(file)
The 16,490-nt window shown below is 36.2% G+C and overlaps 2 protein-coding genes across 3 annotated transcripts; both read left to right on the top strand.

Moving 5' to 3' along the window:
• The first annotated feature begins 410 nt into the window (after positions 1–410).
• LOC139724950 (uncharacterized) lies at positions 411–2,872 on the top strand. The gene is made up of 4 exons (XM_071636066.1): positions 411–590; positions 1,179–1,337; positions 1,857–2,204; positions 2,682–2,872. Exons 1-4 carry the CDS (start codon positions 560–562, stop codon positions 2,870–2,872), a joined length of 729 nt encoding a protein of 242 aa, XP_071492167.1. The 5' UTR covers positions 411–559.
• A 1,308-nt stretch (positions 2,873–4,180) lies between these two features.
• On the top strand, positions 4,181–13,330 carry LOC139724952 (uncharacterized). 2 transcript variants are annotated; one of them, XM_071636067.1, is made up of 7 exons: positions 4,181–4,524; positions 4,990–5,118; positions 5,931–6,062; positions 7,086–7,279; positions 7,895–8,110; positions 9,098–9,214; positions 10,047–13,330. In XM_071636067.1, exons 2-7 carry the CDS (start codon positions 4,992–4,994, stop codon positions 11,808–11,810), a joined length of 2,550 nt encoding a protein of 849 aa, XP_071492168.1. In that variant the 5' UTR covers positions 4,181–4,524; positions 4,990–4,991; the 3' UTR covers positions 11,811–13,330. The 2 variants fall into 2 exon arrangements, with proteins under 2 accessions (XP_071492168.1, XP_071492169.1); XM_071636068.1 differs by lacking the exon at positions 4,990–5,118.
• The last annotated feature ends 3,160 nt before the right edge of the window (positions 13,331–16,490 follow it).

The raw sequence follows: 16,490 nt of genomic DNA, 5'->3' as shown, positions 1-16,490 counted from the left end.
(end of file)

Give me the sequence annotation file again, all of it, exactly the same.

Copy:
The 16,490-nt window shown below is 36.2% G+C and overlaps 2 protein-coding genes across 3 annotated transcripts; both read left to right on the top strand.

Moving 5' to 3' along the window:
• The first annotated feature begins 410 nt into the window (after positions 1–410).
• LOC139724950 (uncharacterized) lies at positions 411–2,872 on the top strand. The gene is made up of 4 exons (XM_071636066.1): positions 411–590; positions 1,179–1,337; positions 1,857–2,204; positions 2,682–2,872. Exons 1-4 carry the CDS (start codon positions 560–562, stop codon positions 2,870–2,872), a joined length of 729 nt encoding a protein of 242 aa, XP_071492167.1. The 5' UTR covers positions 411–559.
• A 1,308-nt stretch (positions 2,873–4,180) lies between these two features.
• On the top strand, positions 4,181–13,330 carry LOC139724952 (uncharacterized). 2 transcript variants are annotated; one of them, XM_071636067.1, is made up of 7 exons: positions 4,181–4,524; positions 4,990–5,118; positions 5,931–6,062; positions 7,086–7,279; positions 7,895–8,110; positions 9,098–9,214; positions 10,047–13,330. In XM_071636067.1, exons 2-7 carry the CDS (start codon positions 4,992–4,994, stop codon positions 11,808–11,810), a joined length of 2,550 nt encoding a protein of 849 aa, XP_071492168.1. In that variant the 5' UTR covers positions 4,181–4,524; positions 4,990–4,991; the 3' UTR covers positions 11,811–13,330. The 2 variants fall into 2 exon arrangements, with proteins under 2 accessions (XP_071492168.1, XP_071492169.1); XM_071636068.1 differs by lacking the exon at positions 4,990–5,118.
• The last annotated feature ends 3,160 nt before the right edge of the window (positions 13,331–16,490 follow it).

The raw sequence follows: 16,490 nt of genomic DNA, 5'->3' as shown, positions 1-16,490 counted from the left end.